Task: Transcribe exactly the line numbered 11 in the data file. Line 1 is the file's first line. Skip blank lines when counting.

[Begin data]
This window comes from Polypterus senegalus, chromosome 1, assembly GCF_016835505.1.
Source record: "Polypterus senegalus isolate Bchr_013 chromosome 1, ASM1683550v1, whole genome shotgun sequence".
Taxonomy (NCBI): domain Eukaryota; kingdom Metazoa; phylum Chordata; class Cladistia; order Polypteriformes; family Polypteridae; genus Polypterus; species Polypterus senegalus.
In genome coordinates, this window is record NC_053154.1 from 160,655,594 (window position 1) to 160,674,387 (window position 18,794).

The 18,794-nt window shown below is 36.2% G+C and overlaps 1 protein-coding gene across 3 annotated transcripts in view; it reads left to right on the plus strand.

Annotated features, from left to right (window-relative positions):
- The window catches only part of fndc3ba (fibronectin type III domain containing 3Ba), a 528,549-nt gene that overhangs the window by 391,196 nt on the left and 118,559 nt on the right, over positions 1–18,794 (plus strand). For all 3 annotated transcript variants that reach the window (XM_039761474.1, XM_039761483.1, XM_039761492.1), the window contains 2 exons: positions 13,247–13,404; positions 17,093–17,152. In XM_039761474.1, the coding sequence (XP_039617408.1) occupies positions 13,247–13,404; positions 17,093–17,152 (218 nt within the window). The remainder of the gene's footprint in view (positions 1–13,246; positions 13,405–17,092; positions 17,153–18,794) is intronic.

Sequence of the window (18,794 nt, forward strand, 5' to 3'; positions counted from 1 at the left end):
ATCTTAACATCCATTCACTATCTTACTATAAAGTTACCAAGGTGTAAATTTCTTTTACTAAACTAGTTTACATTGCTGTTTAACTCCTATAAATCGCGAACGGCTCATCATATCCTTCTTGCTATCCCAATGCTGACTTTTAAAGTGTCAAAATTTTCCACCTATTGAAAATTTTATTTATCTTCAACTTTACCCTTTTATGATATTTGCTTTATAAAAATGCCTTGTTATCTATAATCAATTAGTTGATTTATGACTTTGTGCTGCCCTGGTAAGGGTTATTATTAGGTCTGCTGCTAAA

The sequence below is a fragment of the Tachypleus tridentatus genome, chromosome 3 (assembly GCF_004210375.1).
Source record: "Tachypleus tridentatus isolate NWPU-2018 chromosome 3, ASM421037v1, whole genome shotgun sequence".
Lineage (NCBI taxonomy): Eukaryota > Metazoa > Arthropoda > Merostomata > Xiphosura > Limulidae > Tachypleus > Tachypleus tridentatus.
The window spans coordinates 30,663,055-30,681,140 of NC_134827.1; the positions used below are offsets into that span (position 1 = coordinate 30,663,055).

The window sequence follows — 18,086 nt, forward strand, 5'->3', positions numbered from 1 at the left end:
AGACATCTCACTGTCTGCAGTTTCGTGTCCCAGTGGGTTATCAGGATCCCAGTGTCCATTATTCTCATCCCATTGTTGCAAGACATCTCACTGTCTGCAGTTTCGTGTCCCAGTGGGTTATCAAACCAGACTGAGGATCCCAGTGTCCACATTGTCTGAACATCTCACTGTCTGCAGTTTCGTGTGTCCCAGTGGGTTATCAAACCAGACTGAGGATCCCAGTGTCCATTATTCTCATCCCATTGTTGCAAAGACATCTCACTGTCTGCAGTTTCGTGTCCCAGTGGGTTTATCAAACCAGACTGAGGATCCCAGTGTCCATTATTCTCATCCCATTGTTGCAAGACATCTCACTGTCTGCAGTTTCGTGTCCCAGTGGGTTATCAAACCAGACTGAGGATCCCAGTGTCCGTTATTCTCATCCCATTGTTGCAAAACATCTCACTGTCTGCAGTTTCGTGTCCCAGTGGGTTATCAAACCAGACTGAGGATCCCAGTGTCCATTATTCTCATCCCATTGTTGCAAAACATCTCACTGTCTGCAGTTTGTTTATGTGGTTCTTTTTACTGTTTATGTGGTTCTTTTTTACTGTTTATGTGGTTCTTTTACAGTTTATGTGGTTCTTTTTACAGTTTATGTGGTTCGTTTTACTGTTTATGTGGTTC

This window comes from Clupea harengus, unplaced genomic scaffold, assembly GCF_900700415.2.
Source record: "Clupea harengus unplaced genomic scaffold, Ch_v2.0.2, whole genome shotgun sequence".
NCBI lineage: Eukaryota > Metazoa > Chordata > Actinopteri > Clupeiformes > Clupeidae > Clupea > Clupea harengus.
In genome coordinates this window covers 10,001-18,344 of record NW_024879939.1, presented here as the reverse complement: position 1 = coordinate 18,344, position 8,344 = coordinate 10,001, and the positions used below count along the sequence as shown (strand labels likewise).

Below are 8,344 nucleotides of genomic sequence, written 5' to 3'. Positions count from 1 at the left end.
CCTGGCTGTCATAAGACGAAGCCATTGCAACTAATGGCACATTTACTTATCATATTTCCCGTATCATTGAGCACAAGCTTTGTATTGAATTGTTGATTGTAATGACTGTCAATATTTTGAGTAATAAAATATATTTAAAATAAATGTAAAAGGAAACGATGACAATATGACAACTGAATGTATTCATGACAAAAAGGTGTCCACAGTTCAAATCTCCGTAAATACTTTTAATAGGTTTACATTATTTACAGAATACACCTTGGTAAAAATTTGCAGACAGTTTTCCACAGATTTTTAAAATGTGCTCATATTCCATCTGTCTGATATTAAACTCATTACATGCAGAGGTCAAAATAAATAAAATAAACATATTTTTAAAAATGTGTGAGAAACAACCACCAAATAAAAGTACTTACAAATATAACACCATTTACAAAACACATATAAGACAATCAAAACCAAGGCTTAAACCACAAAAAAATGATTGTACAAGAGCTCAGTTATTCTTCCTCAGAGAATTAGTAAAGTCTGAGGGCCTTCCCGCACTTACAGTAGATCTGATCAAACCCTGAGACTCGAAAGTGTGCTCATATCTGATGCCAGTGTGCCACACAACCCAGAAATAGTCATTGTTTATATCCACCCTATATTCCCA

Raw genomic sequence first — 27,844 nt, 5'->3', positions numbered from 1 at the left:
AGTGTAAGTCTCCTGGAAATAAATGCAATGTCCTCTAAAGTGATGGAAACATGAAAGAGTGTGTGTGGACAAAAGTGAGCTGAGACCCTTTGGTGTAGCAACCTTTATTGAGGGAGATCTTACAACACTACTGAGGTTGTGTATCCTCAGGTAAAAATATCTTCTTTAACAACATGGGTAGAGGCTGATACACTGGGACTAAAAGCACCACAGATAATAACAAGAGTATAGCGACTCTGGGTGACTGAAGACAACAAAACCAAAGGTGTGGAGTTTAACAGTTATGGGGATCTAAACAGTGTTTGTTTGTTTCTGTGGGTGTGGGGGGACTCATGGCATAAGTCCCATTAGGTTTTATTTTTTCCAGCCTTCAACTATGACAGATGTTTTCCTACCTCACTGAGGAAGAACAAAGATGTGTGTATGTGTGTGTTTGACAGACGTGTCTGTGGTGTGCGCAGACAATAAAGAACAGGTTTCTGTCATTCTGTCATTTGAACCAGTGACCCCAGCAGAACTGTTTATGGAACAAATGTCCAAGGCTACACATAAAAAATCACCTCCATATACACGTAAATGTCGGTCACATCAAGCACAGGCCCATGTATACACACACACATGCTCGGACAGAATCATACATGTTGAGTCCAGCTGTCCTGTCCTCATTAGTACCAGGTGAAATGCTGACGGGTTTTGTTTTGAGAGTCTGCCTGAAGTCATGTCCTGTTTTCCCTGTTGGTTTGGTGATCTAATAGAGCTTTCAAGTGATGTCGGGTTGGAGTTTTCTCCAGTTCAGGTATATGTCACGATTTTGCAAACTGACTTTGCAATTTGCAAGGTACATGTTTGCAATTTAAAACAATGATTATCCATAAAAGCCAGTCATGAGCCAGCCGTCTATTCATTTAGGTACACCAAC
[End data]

Source record: "Tachypleus tridentatus isolate NWPU-2018 chromosome 3, ASM421037v1, whole genome shotgun sequence".